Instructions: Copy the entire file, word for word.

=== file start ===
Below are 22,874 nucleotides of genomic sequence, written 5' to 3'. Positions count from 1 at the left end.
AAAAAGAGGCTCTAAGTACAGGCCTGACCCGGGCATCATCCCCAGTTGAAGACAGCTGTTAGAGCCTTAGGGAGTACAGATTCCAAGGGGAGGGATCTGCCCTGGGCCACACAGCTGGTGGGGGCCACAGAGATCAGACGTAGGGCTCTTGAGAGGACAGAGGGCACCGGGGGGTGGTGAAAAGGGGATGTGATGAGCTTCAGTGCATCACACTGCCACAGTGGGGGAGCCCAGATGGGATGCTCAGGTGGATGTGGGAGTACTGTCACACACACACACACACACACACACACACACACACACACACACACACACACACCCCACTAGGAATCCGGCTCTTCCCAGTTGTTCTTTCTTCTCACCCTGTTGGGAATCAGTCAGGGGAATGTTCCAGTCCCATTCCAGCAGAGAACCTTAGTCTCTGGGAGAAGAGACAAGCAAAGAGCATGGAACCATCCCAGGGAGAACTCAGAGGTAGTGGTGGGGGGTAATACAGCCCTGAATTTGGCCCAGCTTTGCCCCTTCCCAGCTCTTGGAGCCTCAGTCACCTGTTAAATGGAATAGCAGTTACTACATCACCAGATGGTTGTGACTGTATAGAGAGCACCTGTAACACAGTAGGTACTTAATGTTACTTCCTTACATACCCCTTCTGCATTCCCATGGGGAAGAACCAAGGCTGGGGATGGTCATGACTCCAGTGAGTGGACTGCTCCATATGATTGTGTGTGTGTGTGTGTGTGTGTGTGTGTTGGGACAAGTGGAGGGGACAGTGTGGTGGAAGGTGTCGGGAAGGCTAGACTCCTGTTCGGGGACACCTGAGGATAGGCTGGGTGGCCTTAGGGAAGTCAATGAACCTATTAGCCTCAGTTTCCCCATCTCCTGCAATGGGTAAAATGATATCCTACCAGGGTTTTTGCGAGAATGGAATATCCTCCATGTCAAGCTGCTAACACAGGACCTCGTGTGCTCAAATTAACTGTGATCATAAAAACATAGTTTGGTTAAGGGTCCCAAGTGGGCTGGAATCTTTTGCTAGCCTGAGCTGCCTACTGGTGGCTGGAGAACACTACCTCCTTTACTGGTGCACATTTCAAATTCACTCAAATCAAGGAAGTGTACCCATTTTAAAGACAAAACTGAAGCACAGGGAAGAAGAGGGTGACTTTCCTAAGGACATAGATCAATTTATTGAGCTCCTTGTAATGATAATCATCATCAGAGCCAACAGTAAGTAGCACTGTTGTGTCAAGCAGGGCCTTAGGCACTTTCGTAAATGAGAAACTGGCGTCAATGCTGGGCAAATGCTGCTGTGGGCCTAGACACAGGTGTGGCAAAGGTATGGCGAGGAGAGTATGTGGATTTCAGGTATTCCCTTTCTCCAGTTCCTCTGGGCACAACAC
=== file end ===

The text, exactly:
Below are 22,874 nucleotides of genomic sequence, written 5' to 3'. Positions count from 1 at the left end.
AAAAAGAGGCTCTAAGTACAGGCCTGACCCGGGCATCATCCCCAGTTGAAGACAGCTGTTAGAGCCTTAGGGAGTACAGATTCCAAGGGGAGGGATCTGCCCTGGGCCACACAGCTGGTGGGGGCCACAGAGATCAGACGTAGGGCTCTTGAGAGGACAGAGGGCACCGGGGGGTGGTGAAAAGGGGATGTGATGAGCTTCAGTGCATCACACTGCCACAGTGGGGGAGCCCAGATGGGATGCTCAGGTGGATGTGGGAGTACTGTCACACACACACACACACACACACACACACACACACACACACACACACACACACCCCACTAGGAATCCGGCTCTTCCCAGTTGTTCTTTCTTCTCACCCTGTTGGGAATCAGTCAGGGGAATGTTCCAGTCCCATTCCAGCAGAGAACCTTAGTCTCTGGGAGAAGAGACAAGCAAAGAGCATGGAACCATCCCAGGGAGAACTCAGAGGTAGTGGTGGGGGGTAATACAGCCCTGAATTTGGCCCAGCTTTGCCCCTTCCCAGCTCTTGGAGCCTCAGTCACCTGTTAAATGGAATAGCAGTTACTACATCACCAGATGGTTGTGACTGTATAGAGAGCACCTGTAACACAGTAGGTACTTAATGTTACTTCCTTACATACCCCTTCTGCATTCCCATGGGGAAGAACCAAGGCTGGGGATGGTCATGACTCCAGTGAGTGGACTGCTCCATATGATTGTGTGTGTGTGTGTGTGTGTGTGTGTGTTGGGACAAGTGGAGGGGACAGTGTGGTGGAAGGTGTCGGGAAGGCTAGACTCCTGTTCGGGGACACCTGAGGATAGGCTGGGTGGCCTTAGGGAAGTCAATGAACCTATTAGCCTCAGTTTCCCCATCTCCTGCAATGGGTAAAATGATATCCTACCAGGGTTTTTGCGAGAATGGAATATCCTCCATGTCAAGCTGCTAACACAGGACCTCGTGTGCTCAAATTAACTGTGATCATAAAAACATAGTTTGGTTAAGGGTCCCAAGTGGGCTGGAATCTTTTGCTAGCCTGAGCTGCCTACTGGTGGCTGGAGAACACTACCTCCTTTACTGGTGCACATTTCAAATTCACTCAAATCAAGGAAGTGTACCCATTTTAAAGACAAAACTGAAGCACAGGGAAGAAGAGGGTGACTTTCCTAAGGACATAGATCAATTTATTGAGCTCCTTGTAATGATAATCATCATCAGAGCCAACAGTAAGTAGCACTGTTGTGTCAAGCAGGGCCTTAGGCACTTTCGTAAATGAGAAACTGGCGTCAATGCTGGGCAAATGCTGCTGTGGGCCTAGACACAGGTGTGGCAAAGGTATGGCGAGGAGAGTATGTGGATTTCAGGTATTCCCTTTCTCCAGTTCCTCTGGGCACAACAC